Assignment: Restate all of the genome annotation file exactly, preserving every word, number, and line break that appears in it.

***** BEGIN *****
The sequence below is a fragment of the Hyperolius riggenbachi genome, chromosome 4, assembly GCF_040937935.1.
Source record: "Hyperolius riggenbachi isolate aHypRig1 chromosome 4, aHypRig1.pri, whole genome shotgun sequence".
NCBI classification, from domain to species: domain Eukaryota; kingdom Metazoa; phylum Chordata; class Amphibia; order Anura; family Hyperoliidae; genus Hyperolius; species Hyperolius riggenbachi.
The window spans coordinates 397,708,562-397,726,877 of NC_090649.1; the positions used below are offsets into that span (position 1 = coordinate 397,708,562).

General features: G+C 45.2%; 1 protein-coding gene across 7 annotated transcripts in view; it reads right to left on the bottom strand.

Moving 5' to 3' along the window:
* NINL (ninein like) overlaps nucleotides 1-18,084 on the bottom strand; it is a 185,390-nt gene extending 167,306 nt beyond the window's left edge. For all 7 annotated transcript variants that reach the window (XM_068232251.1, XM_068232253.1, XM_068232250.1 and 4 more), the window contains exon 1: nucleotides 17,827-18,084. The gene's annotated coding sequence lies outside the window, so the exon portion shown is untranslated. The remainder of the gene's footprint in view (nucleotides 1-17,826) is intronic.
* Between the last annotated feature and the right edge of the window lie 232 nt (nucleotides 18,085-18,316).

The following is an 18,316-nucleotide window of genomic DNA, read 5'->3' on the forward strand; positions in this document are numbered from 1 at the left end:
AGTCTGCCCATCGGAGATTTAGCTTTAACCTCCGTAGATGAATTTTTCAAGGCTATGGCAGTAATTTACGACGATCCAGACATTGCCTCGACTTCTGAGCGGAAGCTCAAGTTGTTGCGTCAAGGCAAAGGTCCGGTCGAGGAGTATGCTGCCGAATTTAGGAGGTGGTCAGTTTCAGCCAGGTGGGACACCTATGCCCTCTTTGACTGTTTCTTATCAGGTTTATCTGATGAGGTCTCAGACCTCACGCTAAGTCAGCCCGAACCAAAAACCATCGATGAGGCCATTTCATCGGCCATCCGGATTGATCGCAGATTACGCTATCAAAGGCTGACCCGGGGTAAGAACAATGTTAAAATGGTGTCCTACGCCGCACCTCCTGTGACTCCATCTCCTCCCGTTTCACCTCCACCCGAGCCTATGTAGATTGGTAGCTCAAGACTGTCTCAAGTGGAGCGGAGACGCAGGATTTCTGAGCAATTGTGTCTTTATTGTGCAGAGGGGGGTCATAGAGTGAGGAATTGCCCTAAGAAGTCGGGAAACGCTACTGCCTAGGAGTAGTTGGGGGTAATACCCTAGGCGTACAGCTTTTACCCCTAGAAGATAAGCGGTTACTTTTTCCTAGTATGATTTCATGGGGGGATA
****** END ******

The sequence below is a fragment of the Hyperolius riggenbachi genome, chromosome 4, assembly GCF_040937935.1.
Source record: "Hyperolius riggenbachi isolate aHypRig1 chromosome 4, aHypRig1.pri, whole genome shotgun sequence".
NCBI classification, from domain to species: domain Eukaryota; kingdom Metazoa; phylum Chordata; class Amphibia; order Anura; family Hyperoliidae; genus Hyperolius; species Hyperolius riggenbachi.
The window spans coordinates 397,708,562-397,726,877 of NC_090649.1; the positions used below are offsets into that span (position 1 = coordinate 397,708,562).

General features: G+C 45.2%; 1 protein-coding gene across 7 annotated transcripts in view; it reads right to left on the bottom strand.

Moving 5' to 3' along the window:
* NINL (ninein like) overlaps nucleotides 1-18,084 on the bottom strand; it is a 185,390-nt gene extending 167,306 nt beyond the window's left edge. For all 7 annotated transcript variants that reach the window (XM_068232251.1, XM_068232253.1, XM_068232250.1 and 4 more), the window contains exon 1: nucleotides 17,827-18,084. The gene's annotated coding sequence lies outside the window, so the exon portion shown is untranslated. The remainder of the gene's footprint in view (nucleotides 1-17,826) is intronic.
* Between the last annotated feature and the right edge of the window lie 232 nt (nucleotides 18,085-18,316).

The following is an 18,316-nucleotide window of genomic DNA, read 5'->3' on the forward strand; positions in this document are numbered from 1 at the left end:
AGTCTGCCCATCGGAGATTTAGCTTTAACCTCCGTAGATGAATTTTTCAAGGCTATGGCAGTAATTTACGACGATCCAGACATTGCCTCGACTTCTGAGCGGAAGCTCAAGTTGTTGCGTCAAGGCAAAGGTCCGGTCGAGGAGTATGCTGCCGAATTTAGGAGGTGGTCAGTTTCAGCCAGGTGGGACACCTATGCCCTCTTTGACTGTTTCTTATCAGGTTTATCTGATGAGGTCTCAGACCTCACGCTAAGTCAGCCCGAACCAAAAACCATCGATGAGGCCATTTCATCGGCCATCCGGATTGATCGCAGATTACGCTATCAAAGGCTGACCCGGGGTAAGAACAATGTTAAAATGGTGTCCTACGCCGCACCTCCTGTGACTCCATCTCCTCCCGTTTCACCTCCACCCGAGCCTATGTAGATTGGTAGCTCAAGACTGTCTCAAGTGGAGCGGAGACGCAGGATTTCTGAGCAATTGTGTCTTTATTGTGCAGAGGGGGGTCATAGAGTGAGGAATTGCCCTAAGAAGTCGGGAAACGCTACTGCCTAGGAGTAGTTGGGGGTAATACCCTAGGCGTACAGCTTTTACCCCTAGAAGATAAGCGGTTACTTTTTCCTAGTATGATTTCATGGGGGGATA